Buddhism and ethical life
by Ven. Dr. Handupelpola Mahinda
Emancipation from the
inherently suffering nature of samsara or the round of
births and deaths is brought about by a progressive and
gradual process of spiritual discipline through virtuous
conduct, mental concentration and intellectual eminence.
The main aim of this course of conduct is the
elimination of all evil tendencies and the cultivation
of virtuous dispositions. The Buddha’s last behest has
very succinctly indicated this most important process in
the following words.
Sabba papassa akaranam kusalassa upasampada
Sacitta pariyodapanam etam Buddhana sasanam (Dhp)
(The Buddha’s teaching is as follows: Abstain from doing
all evil, cultivate virtue, and purify your mind.)
The Buddha has clearly indicated to us, that release
from samsara could only be obtained by the personal
involvement of the individual himself and that no god or
deity, however powerful or benevolent he may be, could
bring about the emancipation of anyone else.
This position should be clearly instilled in the
individual a sense of self-responsibility, and even self
confidence and self respect to be able to secure his
salvation solely through his own efforts. In this
connection, the Buddha, in his universal compassion, has
advised us to cultivate physical, verbal and mental
restraint through which to reach that goal. Herein he
has also indicated to us that of these forms of
restraint, mental restraint is the most difficult to
The restraining process of the body and speech is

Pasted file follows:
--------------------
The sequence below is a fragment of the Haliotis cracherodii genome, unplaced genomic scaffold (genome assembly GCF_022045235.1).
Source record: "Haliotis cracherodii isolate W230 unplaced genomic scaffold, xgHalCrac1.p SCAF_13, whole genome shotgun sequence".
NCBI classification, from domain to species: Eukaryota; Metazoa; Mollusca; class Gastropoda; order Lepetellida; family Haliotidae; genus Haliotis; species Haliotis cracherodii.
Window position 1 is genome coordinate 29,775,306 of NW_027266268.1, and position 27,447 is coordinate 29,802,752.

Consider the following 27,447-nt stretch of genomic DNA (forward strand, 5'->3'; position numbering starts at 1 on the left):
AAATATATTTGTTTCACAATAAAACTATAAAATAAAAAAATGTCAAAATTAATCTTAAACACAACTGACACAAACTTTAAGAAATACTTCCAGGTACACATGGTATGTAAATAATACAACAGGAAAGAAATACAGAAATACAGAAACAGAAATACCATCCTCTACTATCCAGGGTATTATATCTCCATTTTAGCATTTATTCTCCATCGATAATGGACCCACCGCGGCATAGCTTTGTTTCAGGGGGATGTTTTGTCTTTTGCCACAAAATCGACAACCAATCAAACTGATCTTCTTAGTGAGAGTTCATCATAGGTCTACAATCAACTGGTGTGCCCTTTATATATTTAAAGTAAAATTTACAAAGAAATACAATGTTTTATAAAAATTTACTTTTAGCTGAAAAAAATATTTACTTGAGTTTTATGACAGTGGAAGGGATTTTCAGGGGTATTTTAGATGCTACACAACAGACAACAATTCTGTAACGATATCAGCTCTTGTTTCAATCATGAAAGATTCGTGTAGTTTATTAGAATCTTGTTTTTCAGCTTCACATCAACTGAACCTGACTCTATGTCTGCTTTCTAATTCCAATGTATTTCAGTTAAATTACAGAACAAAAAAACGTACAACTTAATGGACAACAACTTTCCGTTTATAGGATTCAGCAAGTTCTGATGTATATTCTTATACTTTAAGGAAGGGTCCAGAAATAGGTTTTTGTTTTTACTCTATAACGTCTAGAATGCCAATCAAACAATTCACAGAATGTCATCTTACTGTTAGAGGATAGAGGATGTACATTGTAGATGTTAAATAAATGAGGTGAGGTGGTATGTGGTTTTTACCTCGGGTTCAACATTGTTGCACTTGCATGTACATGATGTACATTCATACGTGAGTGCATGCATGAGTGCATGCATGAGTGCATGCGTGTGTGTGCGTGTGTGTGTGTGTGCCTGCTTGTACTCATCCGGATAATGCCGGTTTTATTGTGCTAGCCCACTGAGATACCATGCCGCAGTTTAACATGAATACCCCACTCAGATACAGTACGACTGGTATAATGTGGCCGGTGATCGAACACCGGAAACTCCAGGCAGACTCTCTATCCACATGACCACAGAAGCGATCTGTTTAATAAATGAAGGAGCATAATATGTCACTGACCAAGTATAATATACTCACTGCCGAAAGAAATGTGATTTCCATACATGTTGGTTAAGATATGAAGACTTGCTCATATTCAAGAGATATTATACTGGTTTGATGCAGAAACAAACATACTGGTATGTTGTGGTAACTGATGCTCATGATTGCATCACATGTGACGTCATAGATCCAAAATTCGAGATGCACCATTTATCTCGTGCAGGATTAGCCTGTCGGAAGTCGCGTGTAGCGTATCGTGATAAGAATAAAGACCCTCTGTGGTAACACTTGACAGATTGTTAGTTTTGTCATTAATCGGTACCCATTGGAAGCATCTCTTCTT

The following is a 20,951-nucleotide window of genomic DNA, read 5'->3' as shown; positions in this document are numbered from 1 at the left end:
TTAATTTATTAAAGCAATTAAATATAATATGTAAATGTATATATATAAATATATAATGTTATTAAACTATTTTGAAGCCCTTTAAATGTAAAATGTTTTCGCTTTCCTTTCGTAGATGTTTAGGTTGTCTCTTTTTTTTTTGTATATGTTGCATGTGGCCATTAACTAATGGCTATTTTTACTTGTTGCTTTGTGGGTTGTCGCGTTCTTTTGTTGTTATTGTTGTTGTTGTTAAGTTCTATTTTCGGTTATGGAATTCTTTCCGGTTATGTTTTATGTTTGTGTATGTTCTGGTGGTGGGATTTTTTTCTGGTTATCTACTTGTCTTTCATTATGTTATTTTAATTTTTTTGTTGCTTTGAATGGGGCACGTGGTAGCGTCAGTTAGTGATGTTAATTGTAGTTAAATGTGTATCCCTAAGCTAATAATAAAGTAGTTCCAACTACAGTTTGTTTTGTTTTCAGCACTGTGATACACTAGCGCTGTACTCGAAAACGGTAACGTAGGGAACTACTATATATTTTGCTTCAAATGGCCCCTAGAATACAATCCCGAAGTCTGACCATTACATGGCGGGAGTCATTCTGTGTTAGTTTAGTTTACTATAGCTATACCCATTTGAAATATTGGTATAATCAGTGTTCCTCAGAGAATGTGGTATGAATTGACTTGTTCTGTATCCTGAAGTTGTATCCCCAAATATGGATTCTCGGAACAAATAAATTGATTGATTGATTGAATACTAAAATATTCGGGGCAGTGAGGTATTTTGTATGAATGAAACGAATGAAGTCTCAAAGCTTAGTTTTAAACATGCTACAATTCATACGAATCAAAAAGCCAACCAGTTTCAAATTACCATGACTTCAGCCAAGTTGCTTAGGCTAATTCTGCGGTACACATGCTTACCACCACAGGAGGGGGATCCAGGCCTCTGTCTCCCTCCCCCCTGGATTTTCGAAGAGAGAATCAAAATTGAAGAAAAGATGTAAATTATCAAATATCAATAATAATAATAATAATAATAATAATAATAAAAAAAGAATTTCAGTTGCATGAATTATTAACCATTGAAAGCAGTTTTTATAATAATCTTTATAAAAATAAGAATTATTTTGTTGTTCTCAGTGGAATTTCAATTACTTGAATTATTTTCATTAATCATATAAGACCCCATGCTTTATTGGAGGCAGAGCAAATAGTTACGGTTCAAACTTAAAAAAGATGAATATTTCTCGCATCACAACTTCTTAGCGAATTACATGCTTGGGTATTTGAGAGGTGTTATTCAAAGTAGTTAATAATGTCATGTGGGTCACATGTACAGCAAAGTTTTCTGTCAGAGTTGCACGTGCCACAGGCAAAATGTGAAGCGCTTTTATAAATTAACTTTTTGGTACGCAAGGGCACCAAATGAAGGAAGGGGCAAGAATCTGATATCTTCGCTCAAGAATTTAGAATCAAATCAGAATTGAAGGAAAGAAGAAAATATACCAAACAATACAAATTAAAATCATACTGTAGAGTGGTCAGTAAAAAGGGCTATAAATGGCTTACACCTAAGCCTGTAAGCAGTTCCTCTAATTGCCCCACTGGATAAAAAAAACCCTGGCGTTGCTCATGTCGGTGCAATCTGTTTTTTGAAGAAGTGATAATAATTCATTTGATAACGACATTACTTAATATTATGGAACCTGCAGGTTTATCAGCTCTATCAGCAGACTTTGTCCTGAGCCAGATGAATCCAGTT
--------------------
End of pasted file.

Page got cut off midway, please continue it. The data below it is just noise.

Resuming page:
brought about by the observance of sila, while that of
the mind is secured through the practice of bhavana or
Every Buddhist is advised to practise daily, a code of
moral ethics called pancasila or the five precepts which
have a special significance in Buddhist terminology.
Although this term has in recent times acquired a
political flavour, it nevertheless is an exclusive term
used in Buddhist circles. The five precepts, or the
pancasila should, in fact be considered a universal code
of moral and social ethics acceptable for any and every
society irrespective of caste, creed, colour or
If this benevolent ethical conduct is cultivated
steadfastly by all alike in society, it should be such a
pleasing and sustaining haven for everyone to live
therein. However, it still remains a far cry from actual
realization, and the social climate in society has
degenerated into an alarmingly low depth as a result.
Sila or ethical and moral virtue elevates not only the
individual who cultivates it, but also the social
structure he lives in, since this social structure is
built upon the behavioural activities of the individuals